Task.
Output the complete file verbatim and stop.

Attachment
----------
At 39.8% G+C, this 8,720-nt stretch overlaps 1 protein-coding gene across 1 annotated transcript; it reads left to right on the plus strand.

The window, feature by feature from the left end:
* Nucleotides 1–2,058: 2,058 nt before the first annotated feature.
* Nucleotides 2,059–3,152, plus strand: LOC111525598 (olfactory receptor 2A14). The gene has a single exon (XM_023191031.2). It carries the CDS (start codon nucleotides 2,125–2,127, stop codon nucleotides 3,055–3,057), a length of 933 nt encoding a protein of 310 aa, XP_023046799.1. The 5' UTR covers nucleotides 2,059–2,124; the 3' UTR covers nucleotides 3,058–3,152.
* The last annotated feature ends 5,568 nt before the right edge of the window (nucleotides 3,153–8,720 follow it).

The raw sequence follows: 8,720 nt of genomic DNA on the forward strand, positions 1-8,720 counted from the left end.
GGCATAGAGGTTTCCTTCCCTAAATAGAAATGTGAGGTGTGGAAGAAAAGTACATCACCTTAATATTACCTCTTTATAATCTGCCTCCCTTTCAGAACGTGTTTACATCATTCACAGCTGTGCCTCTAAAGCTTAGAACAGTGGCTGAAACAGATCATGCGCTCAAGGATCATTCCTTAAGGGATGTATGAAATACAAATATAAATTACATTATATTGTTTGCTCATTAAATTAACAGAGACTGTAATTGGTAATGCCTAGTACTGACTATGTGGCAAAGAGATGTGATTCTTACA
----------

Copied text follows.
At 39.8% G+C, this 8,720-nt stretch overlaps 1 protein-coding gene across 1 annotated transcript; it reads left to right on the plus strand.

The window, feature by feature from the left end:
* Nucleotides 1–2,058: 2,058 nt before the first annotated feature.
* Nucleotides 2,059–3,152, plus strand: LOC111525598 (olfactory receptor 2A14). The gene has a single exon (XM_023191031.2). It carries the CDS (start codon nucleotides 2,125–2,127, stop codon nucleotides 3,055–3,057), a length of 933 nt encoding a protein of 310 aa, XP_023046799.1. The 5' UTR covers nucleotides 2,059–2,124; the 3' UTR covers nucleotides 3,058–3,152.
* The last annotated feature ends 5,568 nt before the right edge of the window (nucleotides 3,153–8,720 follow it).

The raw sequence follows: 8,720 nt of genomic DNA on the forward strand, positions 1-8,720 counted from the left end.
GGCATAGAGGTTTCCTTCCCTAAATAGAAATGTGAGGTGTGGAAGAAAAGTACATCACCTTAATATTACCTCTTTATAATCTGCCTCCCTTTCAGAACGTGTTTACATCATTCACAGCTGTGCCTCTAAAGCTTAGAACAGTGGCTGAAACAGATCATGCGCTCAAGGATCATTCCTTAAGGGATGTATGAAATACAAATATAAATTACATTATATTGTTTGCTCATTAAATTAACAGAGACTGTAATTGGTAATGCCTAGTACTGACTATGTGGCAAAGAGATGTGATTCTTACA